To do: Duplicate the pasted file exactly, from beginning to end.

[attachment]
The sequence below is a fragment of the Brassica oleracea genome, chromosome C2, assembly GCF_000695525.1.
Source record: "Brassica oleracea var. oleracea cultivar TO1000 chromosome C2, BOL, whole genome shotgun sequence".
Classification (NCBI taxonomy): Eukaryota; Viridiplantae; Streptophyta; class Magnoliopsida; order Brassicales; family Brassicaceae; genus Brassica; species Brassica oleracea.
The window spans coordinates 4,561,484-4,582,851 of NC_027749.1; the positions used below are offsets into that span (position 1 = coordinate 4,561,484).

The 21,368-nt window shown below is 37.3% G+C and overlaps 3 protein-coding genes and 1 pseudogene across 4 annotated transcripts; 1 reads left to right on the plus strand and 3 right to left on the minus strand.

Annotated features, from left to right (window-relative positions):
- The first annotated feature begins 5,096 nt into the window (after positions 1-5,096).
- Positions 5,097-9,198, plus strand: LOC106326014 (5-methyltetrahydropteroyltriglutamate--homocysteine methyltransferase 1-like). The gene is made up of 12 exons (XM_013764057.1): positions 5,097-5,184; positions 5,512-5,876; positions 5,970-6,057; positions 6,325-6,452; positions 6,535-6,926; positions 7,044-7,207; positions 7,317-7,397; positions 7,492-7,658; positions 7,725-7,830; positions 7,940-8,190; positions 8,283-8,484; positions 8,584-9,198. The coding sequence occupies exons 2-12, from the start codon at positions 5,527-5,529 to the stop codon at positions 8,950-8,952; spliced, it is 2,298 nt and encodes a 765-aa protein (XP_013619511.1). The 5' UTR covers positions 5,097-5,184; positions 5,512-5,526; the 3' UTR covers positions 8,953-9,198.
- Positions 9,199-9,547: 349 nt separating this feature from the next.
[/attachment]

The sequence below is a fragment of the Brassica oleracea genome, chromosome C2, assembly GCF_000695525.1.
Source record: "Brassica oleracea var. oleracea cultivar TO1000 chromosome C2, BOL, whole genome shotgun sequence".
Classification (NCBI taxonomy): Eukaryota; Viridiplantae; Streptophyta; class Magnoliopsida; order Brassicales; family Brassicaceae; genus Brassica; species Brassica oleracea.
The window spans coordinates 4,561,484-4,582,851 of NC_027749.1; the positions used below are offsets into that span (position 1 = coordinate 4,561,484).

The 21,368-nt window shown below is 37.3% G+C and overlaps 3 protein-coding genes and 1 pseudogene across 4 annotated transcripts; 1 reads left to right on the plus strand and 3 right to left on the minus strand.

Annotated features, from left to right (window-relative positions):
- The first annotated feature begins 5,096 nt into the window (after positions 1-5,096).
- Positions 5,097-9,198, plus strand: LOC106326014 (5-methyltetrahydropteroyltriglutamate--homocysteine methyltransferase 1-like). The gene is made up of 12 exons (XM_013764057.1): positions 5,097-5,184; positions 5,512-5,876; positions 5,970-6,057; positions 6,325-6,452; positions 6,535-6,926; positions 7,044-7,207; positions 7,317-7,397; positions 7,492-7,658; positions 7,725-7,830; positions 7,940-8,190; positions 8,283-8,484; positions 8,584-9,198. The coding sequence occupies exons 2-12, from the start codon at positions 5,527-5,529 to the stop codon at positions 8,950-8,952; spliced, it is 2,298 nt and encodes a 765-aa protein (XP_013619511.1). The 5' UTR covers positions 5,097-5,184; positions 5,512-5,526; the 3' UTR covers positions 8,953-9,198.
- Positions 9,199-9,547: 349 nt separating this feature from the next.